On July 14, Hunt Auctions will host the MLB All-Star FanFest Auction where nearly 800 items will be up for bid. Given that this year’s All-Star Game takes place in St. Louis, the auction will see a good deal of Cardinals items including a rare 1956 Stan Musial road jersey that could garner between $30,000-$40,000 due to the jersey being a single-year design.
But the jewel of the auction has no Cardinals flavor to it, or for that matter, National League. It is the circa late 1920s to early 1930s Lou Gehrig cap that is pictured here. Given Gehrig’s incredible legacy as a player, and then after he removed himself from the lineup on May 2, 1939 against the Tigers thus ending his 2,130 consecutive games played streak. The New York Times recounted the eventful day, and how Gehrig let manager Joe McCarthy know.
"Lou just told me he felt it would be best for the club if he took himself out of the line-up," McCarthy said following their private talk. "I asked him if he really felt that way. He told me he was serious. He feels blue. He is dejected. I told him it would be as he wished. Like everybody else I'm sorry to see it happen. I told him not to worry. Maybe the warm weather will bring him around."
As history recounts, the warm weather did not bring Gehrig around.
Doctors at the Mayo Clinic diagnosed Gehrig with a very rare form of degenerative disease: amyotrophic lateral sclerosis (ALS), which is now called Lou Gehrig's disease, a fatal disease.
New York sportswriter Paul Gallico suggested the team have a recognition day to honor Gehrig on July 4, 1939. There were more than 62,000 fans in attendance as Gehrig stood on the field at Yankee Stadium with the 1927 and 1939 Yankees. He fought back tears of overwhelming emotion and began to speak his immortal words of thanks, calling himself "the luckiest man on the face of the earth." It was one of the most poignant and emotional moments in the history of American sports, and there was not a dry eye in Yankee Stadium. At the close of Gehrig's speech, Babe Ruth walked up, put his arm around his former teammate and spoke in his ear the first words they had shared since 1934.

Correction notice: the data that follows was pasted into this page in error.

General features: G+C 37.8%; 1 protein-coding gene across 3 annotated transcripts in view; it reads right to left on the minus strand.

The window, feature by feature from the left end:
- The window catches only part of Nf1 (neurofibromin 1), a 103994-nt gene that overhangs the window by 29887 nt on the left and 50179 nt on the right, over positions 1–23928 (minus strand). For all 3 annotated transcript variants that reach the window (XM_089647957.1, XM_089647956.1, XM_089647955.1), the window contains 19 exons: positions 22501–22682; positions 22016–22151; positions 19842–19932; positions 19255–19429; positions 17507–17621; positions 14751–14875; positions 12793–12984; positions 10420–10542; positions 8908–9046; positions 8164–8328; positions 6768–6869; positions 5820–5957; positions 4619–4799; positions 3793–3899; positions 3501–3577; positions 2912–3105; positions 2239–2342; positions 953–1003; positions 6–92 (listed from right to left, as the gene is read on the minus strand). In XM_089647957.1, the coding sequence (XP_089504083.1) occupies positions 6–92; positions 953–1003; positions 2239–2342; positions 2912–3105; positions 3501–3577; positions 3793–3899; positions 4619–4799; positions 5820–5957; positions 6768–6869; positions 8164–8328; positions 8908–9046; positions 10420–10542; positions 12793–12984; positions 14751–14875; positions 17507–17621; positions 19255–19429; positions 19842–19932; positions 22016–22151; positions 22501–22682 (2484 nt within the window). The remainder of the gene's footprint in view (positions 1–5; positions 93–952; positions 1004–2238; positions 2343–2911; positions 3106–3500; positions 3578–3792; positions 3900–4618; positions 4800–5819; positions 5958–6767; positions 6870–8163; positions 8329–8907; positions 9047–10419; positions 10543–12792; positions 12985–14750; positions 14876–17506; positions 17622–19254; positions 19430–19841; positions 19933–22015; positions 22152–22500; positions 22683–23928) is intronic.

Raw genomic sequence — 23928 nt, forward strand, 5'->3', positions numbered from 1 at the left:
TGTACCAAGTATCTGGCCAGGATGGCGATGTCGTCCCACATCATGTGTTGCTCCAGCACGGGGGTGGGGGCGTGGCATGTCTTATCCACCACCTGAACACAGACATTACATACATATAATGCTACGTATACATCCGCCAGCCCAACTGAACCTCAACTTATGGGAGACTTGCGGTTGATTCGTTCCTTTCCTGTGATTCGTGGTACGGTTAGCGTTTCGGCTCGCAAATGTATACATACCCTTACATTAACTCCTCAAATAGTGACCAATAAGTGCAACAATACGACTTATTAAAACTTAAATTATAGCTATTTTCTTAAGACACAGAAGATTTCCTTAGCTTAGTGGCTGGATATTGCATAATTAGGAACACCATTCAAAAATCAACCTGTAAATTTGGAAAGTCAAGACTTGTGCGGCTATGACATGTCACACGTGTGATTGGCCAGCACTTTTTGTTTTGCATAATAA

Based upon Gehrig’s incredible mark as a player, and then in his emotional speech on Lou Gehrig Day, his items are some of the most sought after memorabilia at auction.
Hunt Auction lists lot #430 shown here at between $75,000-$125,000 when the auction takes place on July 14 at 10:00 AM at St. Louis’ Central America’s Center.
Source: Hunt Auctions, Lou Gehrig Official Website, The New York Times
Maury Brown is the Founder and President of the Business of Sports Network, which includes The Biz of Baseball, The Biz of Football, The Biz of Basketball and The Biz of Hockey. He is contributor to Baseball Prospectus, and is available as a freelance writer. Brown's full bio is here. He looks forward to your comments via email and can be contacted through the Business of Sports Network.
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